The original appearance of the Romanesque cathedral, demolished in 1865 for the start of the project by Alessandro Antonelli, can be reconstructed from documentary sources, drawings and watercolours. The façade had two lateral towers and was connected to the baptistery by a four-sided portico, replicated in Neoclassical style by Antonelli.
Inside, the mosaic floor of the presbytery still remains, with some additions made between 1832 and 1836. The chapel of San Siro dates from the 12th century and preserves an important cycle of frescoes. A wooden crucifix from the late 14th century hangs from the triumphal arch. Various decorative additions from the 16th-18th century can also still be seen, including works by Gaudenzio Ferrari, Bernardino Lanino and Guercino.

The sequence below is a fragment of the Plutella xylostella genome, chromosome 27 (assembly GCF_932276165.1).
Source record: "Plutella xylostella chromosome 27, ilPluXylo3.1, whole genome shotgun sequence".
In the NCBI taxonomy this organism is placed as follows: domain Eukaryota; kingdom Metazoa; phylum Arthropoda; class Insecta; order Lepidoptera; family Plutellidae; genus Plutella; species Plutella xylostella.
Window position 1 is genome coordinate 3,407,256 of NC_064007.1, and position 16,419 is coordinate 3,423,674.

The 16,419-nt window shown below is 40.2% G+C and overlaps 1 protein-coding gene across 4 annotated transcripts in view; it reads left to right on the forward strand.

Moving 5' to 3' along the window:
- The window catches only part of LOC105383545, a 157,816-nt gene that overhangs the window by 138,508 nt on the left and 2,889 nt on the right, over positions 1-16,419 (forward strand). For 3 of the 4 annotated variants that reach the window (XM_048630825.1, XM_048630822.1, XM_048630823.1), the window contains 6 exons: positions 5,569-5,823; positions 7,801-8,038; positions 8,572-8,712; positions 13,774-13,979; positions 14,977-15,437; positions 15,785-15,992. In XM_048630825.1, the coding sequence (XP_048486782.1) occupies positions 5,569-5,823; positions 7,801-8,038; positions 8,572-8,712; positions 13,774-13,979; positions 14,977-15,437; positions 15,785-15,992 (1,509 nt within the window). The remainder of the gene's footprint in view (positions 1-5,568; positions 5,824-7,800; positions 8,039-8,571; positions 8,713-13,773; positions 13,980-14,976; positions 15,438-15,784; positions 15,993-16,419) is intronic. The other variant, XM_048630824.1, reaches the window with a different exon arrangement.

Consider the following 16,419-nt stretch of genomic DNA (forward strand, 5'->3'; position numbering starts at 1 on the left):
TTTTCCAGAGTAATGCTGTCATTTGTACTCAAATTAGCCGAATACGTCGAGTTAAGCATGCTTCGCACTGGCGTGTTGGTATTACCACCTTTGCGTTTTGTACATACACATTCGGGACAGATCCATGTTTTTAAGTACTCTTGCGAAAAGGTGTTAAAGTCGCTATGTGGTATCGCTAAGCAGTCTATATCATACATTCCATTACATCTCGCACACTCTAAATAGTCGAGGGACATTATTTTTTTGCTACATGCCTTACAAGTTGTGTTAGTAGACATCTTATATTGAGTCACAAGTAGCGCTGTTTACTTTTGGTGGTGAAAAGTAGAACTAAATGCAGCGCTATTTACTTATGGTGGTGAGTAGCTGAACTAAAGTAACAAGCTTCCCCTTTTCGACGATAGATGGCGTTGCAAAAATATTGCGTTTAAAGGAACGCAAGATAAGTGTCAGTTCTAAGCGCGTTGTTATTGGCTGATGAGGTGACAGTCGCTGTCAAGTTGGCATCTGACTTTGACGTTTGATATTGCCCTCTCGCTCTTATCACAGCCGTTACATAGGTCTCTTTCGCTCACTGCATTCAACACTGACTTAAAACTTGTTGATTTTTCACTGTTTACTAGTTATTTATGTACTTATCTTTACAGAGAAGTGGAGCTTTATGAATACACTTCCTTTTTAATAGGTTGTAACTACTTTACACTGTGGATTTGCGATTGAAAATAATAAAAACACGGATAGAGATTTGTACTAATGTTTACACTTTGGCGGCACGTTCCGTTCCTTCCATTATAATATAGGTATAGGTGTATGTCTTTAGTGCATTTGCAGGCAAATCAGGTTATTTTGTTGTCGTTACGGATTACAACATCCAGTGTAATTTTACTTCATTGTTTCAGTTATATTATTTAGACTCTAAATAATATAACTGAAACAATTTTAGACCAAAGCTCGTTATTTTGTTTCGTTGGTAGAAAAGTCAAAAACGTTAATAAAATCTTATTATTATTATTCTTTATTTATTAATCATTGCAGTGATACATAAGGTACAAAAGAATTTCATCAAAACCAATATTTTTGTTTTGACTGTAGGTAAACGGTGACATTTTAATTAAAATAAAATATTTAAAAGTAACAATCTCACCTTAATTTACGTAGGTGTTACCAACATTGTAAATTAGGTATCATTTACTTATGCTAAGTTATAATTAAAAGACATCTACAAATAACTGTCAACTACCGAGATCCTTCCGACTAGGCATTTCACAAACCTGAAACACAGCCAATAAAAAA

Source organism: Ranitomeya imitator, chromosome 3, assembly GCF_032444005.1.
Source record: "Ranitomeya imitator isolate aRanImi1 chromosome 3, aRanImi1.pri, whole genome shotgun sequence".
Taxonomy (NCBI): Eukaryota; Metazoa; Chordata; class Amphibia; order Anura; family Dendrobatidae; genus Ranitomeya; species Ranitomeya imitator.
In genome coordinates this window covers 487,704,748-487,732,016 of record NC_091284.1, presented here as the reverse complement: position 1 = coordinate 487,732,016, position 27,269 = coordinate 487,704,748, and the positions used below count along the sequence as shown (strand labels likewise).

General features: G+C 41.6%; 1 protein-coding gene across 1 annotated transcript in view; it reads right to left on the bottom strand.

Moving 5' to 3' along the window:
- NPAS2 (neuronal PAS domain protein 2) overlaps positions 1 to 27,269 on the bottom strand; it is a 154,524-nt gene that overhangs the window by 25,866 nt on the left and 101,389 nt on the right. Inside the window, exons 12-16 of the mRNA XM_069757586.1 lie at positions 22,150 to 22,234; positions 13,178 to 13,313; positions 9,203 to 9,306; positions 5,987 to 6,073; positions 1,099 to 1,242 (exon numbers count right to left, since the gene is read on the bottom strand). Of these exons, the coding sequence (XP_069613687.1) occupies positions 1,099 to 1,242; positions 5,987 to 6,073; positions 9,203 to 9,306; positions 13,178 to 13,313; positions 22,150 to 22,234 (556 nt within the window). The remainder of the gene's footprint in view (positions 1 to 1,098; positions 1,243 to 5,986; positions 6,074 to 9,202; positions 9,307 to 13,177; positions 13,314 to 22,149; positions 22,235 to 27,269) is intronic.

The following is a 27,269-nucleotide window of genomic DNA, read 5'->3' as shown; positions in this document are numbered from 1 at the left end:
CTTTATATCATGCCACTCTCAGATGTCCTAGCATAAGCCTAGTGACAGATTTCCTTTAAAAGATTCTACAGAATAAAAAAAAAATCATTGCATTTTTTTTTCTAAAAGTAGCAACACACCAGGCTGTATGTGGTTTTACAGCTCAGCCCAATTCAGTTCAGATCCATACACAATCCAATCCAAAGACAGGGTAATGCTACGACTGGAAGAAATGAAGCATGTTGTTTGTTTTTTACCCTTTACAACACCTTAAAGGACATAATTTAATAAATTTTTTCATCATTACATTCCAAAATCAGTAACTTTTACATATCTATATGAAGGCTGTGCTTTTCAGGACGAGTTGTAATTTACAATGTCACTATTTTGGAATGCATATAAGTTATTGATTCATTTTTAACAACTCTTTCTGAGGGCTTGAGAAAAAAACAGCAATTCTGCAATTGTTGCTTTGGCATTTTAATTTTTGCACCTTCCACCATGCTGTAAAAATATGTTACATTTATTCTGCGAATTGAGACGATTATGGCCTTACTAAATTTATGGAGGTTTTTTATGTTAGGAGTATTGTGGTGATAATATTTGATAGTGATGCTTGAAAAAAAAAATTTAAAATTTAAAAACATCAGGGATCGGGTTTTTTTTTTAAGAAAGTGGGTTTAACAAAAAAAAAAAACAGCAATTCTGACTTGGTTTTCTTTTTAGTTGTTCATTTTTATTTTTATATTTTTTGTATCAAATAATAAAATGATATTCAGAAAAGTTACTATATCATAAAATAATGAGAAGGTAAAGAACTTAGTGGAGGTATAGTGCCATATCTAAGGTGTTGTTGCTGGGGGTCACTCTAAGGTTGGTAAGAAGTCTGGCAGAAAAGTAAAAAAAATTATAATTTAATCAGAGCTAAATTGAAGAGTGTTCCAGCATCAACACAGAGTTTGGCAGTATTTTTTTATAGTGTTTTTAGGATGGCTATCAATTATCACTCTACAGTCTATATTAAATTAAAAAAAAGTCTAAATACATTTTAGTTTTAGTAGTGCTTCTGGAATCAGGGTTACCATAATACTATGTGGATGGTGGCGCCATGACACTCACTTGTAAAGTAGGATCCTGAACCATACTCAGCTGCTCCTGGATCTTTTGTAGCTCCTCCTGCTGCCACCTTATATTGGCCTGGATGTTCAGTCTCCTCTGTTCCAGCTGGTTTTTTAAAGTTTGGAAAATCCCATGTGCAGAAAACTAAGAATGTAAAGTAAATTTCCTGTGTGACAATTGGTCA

The four-sided portico has a doorway leading to the courtyard of the curia. The entrance consists of an eclectic neo-Gothic structure, designed by Ercole Marietti (1825-1906), which also incorporates fragments of the old cathedral.
The internal façade of the bishops’ palace overlooks the courtyard of the curia. The Palatium Novum of the bishop Litifredo, various traces of which still remain, is first mentioned in 1147. Its present-day appearance, with a double portico originally with six arches, reflects subsequent extension works by various bishops between the 14th and 18th century. This includes the construction of a new palatine chapel, dedicated to St. Mary Magdalene, over the chapel of San Siro.